A new dictionary view for privileges

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So I tweeted this out on Friday

image

and this reflects one of my joys with working with Oracle technology. The field is so broad and so deep, there is never a point where you would ever say “Yup…I’ve finished…I’ve learnt it all”. Many people think that as we get more experience with the product, that finding new things could only mean we pick up more information about the deepest internals or most niche of features, but I disagree. One of the joys of working with AskTom is that I get to challenge myself every day when people ask questions about subject matter that I’m unfamiliar with, and during those investigations you discover new things.

This particular snippet was not from an AskTom question, but I was just doing some tinkering with PLSQL security and stumbled across a new data dictionary view (where “new” simply means that I hadn’t known about it, because it dates back to Oracle 9 Smile). When it comes to looking at privileges and grants, my go-to view has always been USER_TAB_PRIVS or the ALL_ / DBA_ equivalent. Here’s an example of those views with a couple of schemas:



SQL> grant resource, connect to mike identified by mike;

Grant succeeded.

SQL> alter user mike quota 100m on users;

User altered.

SQL> grant resource, connect to sue identified by sue;

Grant succeeded.

SQL> alter user sue quota 100m on users;

User altered.

SQL> create table mike.t1(x int);

Table created.

SQL> create table mike.t2(x int);

Table created.

SQL> create table sue.t1(x int);

Table created.

SQL> create table sue.t2(x int);

Table created.

SQL> grant select on mike.t1 to sue;

Grant succeeded.

SQL> grant select on sue.t1 to mike;

Grant succeeded.

SQL> grant select on scott.emp to mike;

Grant succeeded.

SQL> grant select on scott.dept to sue;

Grant succeeded.

SQL> conn sue/sue@db19_pdb1
Connected.
SQL> select grantee, owner, table_name from user_tab_privs;

GRANTEE      OWNER                          TABLE_NAME
------------ ------------------------------ ------------------------------
SUE          MIKE                           T1
MIKE         SUE                            T1
SUE          SCOTT                          DEPT
PUBLIC       SYS                            SUE

4 rows selected.

SQL> select grantee, grantor, table_name from all_tab_privs
  2  where grantee != 'PUBLIC';

GRANTEE      GRANTOR      TABLE_NAME
------------ ------------ ------------------------------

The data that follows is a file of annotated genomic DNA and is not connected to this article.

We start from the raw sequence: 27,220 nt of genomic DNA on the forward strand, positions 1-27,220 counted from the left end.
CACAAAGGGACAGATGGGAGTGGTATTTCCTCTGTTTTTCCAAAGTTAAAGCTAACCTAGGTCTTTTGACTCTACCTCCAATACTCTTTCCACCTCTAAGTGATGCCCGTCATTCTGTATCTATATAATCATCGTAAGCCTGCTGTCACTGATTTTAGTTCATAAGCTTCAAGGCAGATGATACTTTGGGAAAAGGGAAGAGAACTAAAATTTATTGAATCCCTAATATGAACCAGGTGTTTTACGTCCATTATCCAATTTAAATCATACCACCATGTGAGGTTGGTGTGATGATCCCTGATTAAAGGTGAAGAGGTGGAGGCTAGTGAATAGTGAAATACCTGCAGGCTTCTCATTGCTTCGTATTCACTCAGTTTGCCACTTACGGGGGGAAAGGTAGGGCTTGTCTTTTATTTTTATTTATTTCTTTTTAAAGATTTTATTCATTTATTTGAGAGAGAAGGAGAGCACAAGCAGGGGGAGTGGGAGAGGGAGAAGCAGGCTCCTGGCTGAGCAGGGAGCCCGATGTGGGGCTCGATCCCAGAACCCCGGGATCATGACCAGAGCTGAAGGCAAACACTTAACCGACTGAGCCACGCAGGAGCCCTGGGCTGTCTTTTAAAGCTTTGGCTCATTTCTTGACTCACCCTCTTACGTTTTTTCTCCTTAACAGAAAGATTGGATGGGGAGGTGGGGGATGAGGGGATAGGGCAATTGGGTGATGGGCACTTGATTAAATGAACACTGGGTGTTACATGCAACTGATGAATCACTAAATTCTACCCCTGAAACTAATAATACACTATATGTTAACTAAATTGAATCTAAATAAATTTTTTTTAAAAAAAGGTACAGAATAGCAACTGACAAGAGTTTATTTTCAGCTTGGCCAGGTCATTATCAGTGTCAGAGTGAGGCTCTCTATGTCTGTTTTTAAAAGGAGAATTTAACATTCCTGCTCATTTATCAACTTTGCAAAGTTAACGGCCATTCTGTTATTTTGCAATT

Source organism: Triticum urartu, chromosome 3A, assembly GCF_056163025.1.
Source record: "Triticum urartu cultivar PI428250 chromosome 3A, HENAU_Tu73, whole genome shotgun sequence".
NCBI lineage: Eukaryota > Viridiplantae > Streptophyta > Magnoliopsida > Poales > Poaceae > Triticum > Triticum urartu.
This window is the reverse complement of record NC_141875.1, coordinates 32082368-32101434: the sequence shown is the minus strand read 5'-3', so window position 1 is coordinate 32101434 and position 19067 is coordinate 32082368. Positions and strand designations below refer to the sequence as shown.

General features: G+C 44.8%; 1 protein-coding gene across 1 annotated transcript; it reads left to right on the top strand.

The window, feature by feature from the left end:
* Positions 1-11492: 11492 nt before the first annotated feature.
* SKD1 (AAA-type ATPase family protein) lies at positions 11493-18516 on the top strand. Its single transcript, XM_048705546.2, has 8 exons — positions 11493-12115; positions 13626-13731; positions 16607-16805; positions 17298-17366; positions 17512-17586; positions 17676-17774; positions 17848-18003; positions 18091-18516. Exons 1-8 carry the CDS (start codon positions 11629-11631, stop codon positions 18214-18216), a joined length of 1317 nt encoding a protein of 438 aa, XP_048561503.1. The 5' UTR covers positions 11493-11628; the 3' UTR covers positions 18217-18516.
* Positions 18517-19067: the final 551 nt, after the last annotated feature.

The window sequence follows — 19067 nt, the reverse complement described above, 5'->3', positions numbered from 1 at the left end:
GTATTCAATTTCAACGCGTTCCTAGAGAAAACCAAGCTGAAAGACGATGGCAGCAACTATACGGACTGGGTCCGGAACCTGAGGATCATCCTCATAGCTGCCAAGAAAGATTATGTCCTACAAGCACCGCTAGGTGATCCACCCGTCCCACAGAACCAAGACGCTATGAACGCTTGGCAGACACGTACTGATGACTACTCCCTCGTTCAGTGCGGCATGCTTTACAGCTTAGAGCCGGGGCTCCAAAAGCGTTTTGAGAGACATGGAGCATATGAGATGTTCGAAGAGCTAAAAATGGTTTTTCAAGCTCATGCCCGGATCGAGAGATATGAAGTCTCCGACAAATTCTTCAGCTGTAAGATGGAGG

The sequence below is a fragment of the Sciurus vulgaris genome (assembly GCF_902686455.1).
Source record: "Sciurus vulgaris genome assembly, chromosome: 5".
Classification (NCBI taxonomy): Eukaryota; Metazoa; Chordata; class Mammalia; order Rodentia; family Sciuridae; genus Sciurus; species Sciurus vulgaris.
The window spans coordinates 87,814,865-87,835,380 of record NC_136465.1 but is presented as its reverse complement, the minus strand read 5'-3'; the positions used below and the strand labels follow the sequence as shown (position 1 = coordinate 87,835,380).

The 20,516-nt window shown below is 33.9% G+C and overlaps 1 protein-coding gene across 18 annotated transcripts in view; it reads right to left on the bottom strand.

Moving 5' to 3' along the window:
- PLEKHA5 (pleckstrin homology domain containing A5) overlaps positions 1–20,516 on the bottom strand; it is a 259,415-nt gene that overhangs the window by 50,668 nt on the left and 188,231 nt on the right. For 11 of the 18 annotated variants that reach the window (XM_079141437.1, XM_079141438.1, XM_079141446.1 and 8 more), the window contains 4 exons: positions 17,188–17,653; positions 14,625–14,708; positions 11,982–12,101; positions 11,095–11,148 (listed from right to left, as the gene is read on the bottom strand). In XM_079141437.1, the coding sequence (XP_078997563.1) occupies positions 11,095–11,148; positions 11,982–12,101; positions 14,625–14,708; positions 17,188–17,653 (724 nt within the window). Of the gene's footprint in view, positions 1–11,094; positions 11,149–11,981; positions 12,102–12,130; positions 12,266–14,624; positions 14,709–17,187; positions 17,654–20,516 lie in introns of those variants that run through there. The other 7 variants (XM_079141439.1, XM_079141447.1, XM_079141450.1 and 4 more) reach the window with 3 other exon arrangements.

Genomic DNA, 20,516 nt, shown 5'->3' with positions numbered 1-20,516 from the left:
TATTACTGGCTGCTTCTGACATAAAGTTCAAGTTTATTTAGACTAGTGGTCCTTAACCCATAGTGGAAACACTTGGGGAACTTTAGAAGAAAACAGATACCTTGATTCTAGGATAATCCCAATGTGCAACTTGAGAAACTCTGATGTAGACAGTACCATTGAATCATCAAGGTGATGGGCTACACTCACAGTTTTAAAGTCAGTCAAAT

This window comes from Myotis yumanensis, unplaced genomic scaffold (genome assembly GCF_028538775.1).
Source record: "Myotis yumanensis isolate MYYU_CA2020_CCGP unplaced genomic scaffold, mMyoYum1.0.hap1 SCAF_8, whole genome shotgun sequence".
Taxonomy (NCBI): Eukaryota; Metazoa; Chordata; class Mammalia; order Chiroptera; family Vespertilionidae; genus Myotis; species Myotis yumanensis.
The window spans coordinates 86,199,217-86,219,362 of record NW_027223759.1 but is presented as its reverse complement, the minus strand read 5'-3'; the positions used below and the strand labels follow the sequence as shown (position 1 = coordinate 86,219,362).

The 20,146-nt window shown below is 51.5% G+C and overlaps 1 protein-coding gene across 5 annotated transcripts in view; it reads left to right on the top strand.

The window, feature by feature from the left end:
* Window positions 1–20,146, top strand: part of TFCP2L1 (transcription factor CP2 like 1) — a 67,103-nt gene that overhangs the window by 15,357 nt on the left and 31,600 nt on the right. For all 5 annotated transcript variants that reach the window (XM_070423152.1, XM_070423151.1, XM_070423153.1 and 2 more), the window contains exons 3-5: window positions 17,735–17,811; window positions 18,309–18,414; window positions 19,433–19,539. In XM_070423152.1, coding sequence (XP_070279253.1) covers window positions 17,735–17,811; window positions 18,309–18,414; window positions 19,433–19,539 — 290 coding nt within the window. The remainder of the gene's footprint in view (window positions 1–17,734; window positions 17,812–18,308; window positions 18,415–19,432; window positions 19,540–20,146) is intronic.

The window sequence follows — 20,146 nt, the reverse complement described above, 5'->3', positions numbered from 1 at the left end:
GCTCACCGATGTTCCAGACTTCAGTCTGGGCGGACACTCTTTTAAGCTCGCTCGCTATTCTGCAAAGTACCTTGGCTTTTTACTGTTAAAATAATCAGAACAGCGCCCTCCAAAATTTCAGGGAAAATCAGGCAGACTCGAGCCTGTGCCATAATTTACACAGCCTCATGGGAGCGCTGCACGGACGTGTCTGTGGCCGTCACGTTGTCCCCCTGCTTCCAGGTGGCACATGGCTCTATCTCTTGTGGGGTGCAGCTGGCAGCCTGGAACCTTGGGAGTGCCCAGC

SUE          MIKE         T1
MIKE         SUE          T1
SUE          SCOTT        DEPT
SODA_APP     XDB          JSON$USER_COLLECTION_METADATA
SODA_APP     XDB          DBMS_SODA_ADMIN
SODA_APP     XDB          DBMS_SODA_USER_ADMIN

6 rows selected.

However, because the xxx_TAB_PRIVS shows the totality of all privileges for a user, namely, privileges either offered out to others, or granted from others, whenever it came to answering the simple question: “What privileges has this user offered out to the world?” I would need to add a predicate to that view.

And thus…after 25 years, Smile lo and behold, I have discovered the USER_TAB_PRIVS_MADE view. As the name suggests, it is what privileges (or grants) I have “made” to others.




SQL> select grantee, grantor, table_name from user_tab_privs_made;

GRANTEE      GRANTOR      TABLE_NAME
------------ ------------ ------------------------------
MIKE         SUE          T1
PUBLIC       SUE          SUE

2 rows selected.

As an aside, if the second row looks a little confusing, we can dig a little deeper to see what that privilege is.





SQL> select * from user_tab_privs_made
  2  @pr
==============================
GRANTEE                       : MIKE
TABLE_NAME                    : T1
GRANTOR                       : SUE
PRIVILEGE                     : SELECT
GRANTABLE                     : NO
HIERARCHY                     : NO
COMMON                        : NO
TYPE                          : TABLE
INHERITED                     : NO
==============================
GRANTEE                       : PUBLIC
TABLE_NAME                    : SUE
GRANTOR                       : SUE
PRIVILEGE                     : INHERIT PRIVILEGES
GRANTABLE                     : NO
HIERARCHY                     : NO
COMMON                        : NO
TYPE                          : USER
INHERITED                     : NO

PL/SQL procedure successfully completed.

A description of the INHERIT PRIVILEGES privileges and the need for it even I never granted it explicitly is covered in a video I published a while back

And just for completeness, there is a partnering view USER_TAB_PRIVS_RECD for the privileges you have RECeiveD

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